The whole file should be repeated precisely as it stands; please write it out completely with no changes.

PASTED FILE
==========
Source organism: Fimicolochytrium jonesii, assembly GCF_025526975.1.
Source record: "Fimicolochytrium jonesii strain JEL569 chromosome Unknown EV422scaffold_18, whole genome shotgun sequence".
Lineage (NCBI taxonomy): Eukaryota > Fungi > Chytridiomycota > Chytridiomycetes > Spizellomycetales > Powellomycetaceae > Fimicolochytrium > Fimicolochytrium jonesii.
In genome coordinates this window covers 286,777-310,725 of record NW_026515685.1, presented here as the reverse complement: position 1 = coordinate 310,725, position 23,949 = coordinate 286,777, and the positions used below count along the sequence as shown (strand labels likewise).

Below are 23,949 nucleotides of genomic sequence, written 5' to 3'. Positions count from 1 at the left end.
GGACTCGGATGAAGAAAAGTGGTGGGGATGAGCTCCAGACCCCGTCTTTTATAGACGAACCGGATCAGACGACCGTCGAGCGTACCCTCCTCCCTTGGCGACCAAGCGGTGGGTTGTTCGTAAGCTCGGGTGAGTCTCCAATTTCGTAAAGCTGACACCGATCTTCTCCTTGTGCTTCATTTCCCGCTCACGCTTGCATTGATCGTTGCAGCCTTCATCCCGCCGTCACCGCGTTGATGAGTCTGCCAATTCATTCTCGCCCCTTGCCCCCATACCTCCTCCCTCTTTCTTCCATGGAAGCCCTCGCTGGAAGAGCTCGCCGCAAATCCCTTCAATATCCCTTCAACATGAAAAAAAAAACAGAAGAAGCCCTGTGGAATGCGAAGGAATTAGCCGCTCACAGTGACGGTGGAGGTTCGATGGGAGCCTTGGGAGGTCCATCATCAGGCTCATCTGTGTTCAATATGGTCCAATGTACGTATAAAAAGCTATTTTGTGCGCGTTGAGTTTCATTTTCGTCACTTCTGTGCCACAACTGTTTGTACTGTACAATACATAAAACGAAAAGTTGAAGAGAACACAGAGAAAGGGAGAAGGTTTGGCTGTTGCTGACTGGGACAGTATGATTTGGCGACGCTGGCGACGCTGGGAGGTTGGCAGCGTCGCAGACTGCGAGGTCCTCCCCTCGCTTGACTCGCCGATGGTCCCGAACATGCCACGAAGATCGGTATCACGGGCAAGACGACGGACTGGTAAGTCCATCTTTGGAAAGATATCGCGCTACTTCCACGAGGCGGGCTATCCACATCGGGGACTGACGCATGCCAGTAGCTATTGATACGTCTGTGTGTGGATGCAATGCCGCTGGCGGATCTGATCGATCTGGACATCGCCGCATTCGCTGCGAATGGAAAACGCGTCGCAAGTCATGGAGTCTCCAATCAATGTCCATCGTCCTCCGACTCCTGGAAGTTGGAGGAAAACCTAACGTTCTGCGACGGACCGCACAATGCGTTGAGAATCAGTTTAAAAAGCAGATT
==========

Source organism: Fimicolochytrium jonesii, assembly GCF_025526975.1.
Source record: "Fimicolochytrium jonesii strain JEL569 chromosome Unknown EV422scaffold_18, whole genome shotgun sequence".
Lineage (NCBI taxonomy): Eukaryota > Fungi > Chytridiomycota > Chytridiomycetes > Spizellomycetales > Powellomycetaceae > Fimicolochytrium > Fimicolochytrium jonesii.
In genome coordinates this window covers 286,777-310,725 of record NW_026515685.1, presented here as the reverse complement: position 1 = coordinate 310,725, position 23,949 = coordinate 286,777, and the positions used below count along the sequence as shown (strand labels likewise).

Below are 23,949 nucleotides of genomic sequence, written 5' to 3'. Positions count from 1 at the left end.
GGACTCGGATGAAGAAAAGTGGTGGGGATGAGCTCCAGACCCCGTCTTTTATAGACGAACCGGATCAGACGACCGTCGAGCGTACCCTCCTCCCTTGGCGACCAAGCGGTGGGTTGTTCGTAAGCTCGGGTGAGTCTCCAATTTCGTAAAGCTGACACCGATCTTCTCCTTGTGCTTCATTTCCCGCTCACGCTTGCATTGATCGTTGCAGCCTTCATCCCGCCGTCACCGCGTTGATGAGTCTGCCAATTCATTCTCGCCCCTTGCCCCCATACCTCCTCCCTCTTTCTTCCATGGAAGCCCTCGCTGGAAGAGCTCGCCGCAAATCCCTTCAATATCCCTTCAACATGAAAAAAAAAACAGAAGAAGCCCTGTGGAATGCGAAGGAATTAGCCGCTCACAGTGACGGTGGAGGTTCGATGGGAGCCTTGGGAGGTCCATCATCAGGCTCATCTGTGTTCAATATGGTCCAATGTACGTATAAAAAGCTATTTTGTGCGCGTTGAGTTTCATTTTCGTCACTTCTGTGCCACAACTGTTTGTACTGTACAATACATAAAACGAAAAGTTGAAGAGAACACAGAGAAAGGGAGAAGGTTTGGCTGTTGCTGACTGGGACAGTATGATTTGGCGACGCTGGCGACGCTGGGAGGTTGGCAGCGTCGCAGACTGCGAGGTCCTCCCCTCGCTTGACTCGCCGATGGTCCCGAACATGCCACGAAGATCGGTATCACGGGCAAGACGACGGACTGGTAAGTCCATCTTTGGAAAGATATCGCGCTACTTCCACGAGGCGGGCTATCCACATCGGGGACTGACGCATGCCAGTAGCTATTGATACGTCTGTGTGTGGATGCAATGCCGCTGGCGGATCTGATCGATCTGGACATCGCCGCATTCGCTGCGAATGGAAAACGCGTCGCAAGTCATGGAGTCTCCAATCAATGTCCATCGTCCTCCGACTCCTGGAAGTTGGAGGAAAACCTAACGTTCTGCGACGGACCGCACAATGCGTTGAGAATCAGTTTAAAAAGCAGATT